There is something uniquely odd about British culture. Most countries don’t experience these intermittent panics. Just as Britain was the only European country to scare itself to death over horror videos, now it is the only European country to get itself agitated about online porn (which, don’t forget, has been with us for almost 20 years).

But is there any evidence that Sexualisation is real? In a word: No. The architects of this panic have failed to provide any, opting instead to create a drumbeat of fear via Britain’s newspapers. As with Video Nasties, journalists and editors have simply repeated the scare stories without ever asking for evidence from those who are banging the Sexualisation drum.

The Sexualisation myth originates largely from two government papers; the first was published by the outgoing Labour government, and the second (in 2011) by the new Coalition government. This second report, known as the Bailey Review of Sexualisation and Commercialisation of Childhood, is the prime root source of the panic that has unfolded.

And yet, the Bailey Review is not a study of Sexualisation at all, but merely a study of what the public thinks about Sexualisation. The sex researcher Dr Brooke Magnanti analysed the Bailey Review and found that it contained no evidence to back the idea that children were being Sexualised:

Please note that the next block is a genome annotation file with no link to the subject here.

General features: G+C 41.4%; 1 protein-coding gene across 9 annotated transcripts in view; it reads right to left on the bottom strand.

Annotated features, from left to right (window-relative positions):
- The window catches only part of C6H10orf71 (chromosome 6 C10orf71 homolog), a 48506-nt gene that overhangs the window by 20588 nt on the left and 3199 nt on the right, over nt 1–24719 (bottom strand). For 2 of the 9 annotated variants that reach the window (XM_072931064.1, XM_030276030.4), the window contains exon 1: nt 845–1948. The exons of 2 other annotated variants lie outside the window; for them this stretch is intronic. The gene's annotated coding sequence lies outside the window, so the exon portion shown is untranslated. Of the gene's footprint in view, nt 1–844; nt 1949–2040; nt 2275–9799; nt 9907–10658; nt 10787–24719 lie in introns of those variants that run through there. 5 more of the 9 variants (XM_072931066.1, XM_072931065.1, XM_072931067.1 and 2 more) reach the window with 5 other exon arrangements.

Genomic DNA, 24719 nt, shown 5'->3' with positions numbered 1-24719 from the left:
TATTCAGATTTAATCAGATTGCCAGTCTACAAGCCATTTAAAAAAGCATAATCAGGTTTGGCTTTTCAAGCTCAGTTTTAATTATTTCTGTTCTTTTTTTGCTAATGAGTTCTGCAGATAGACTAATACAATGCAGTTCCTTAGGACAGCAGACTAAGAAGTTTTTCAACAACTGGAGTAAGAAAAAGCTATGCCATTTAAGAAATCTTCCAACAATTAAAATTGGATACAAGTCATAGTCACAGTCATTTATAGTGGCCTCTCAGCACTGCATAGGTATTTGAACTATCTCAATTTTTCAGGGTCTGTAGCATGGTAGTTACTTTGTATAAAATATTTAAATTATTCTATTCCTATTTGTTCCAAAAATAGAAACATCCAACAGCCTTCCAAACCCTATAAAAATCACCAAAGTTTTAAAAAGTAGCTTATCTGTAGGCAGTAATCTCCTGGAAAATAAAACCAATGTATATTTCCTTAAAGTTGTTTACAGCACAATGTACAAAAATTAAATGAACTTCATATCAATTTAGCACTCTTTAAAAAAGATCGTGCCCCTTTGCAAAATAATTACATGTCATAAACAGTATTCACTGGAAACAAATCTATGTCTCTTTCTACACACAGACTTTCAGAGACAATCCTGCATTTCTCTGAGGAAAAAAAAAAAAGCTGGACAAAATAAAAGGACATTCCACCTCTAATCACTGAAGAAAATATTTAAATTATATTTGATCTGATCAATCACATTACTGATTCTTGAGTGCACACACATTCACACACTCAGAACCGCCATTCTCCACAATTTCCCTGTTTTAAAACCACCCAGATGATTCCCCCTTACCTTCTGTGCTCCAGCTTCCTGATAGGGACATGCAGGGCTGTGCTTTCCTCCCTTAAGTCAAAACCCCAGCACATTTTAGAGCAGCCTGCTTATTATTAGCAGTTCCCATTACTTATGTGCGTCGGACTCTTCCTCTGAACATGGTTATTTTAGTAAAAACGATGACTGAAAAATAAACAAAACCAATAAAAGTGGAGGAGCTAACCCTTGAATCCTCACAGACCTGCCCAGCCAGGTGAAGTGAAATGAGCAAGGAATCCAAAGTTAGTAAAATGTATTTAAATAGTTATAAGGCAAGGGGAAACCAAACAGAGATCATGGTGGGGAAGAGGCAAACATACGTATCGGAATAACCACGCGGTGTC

It does not summarise any academic evidence regarding sexualisation…

It does not conduct new evidence seeking regarding the effects of early commercialisation or sexualisation…

It does offer the results of questionnaires and focus groups…

It does make a number of recommendations, purportedly based on the results of the questionnaires and focus groups; however, close examination shows that in many cases, the responses do not support the changes suggested.

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It is also worth noting that Reg Bailey is not a child psychologist, but in fact is head of a large, international Christian organisation, Mothers’ Union. Why did the government pick a religious leader to undertake this study? Why has the press swallowed Bailey’s opinions and regurgitated them as fact? Because moral panics don’t exist in a vacuum: they are created to justify censorship, and just as the Video Nasties panic culminated in the Video Recordings Act 1984, so this panic is aimed at legislation to introduce Internet censorship.

We need to also stand up for our children, and ensure they are treated with the same respect as children in the rest of Europe. We do not create caring adults by treating children as idiots who cannot be trusted to use the Internet, or by denying parents the right to control what their children see and hear.

As for Sexualisation? The evidence suggests that teenagers are becoming more, not less grown-up about sex and sexuality. In Britain, teenage pregnancy rates are the lowest since the 1960s. The Internet, with its free and open access to information has created a more sexually mature generation of young people than we have ever seen before.

There is no cause for panic, but there are powerful vested interests that want to close off the British public from the outside world, just as they tried to do when video appeared in the 1980s. This time, we need to stop the panic before Britain loses access to a free and open Internet.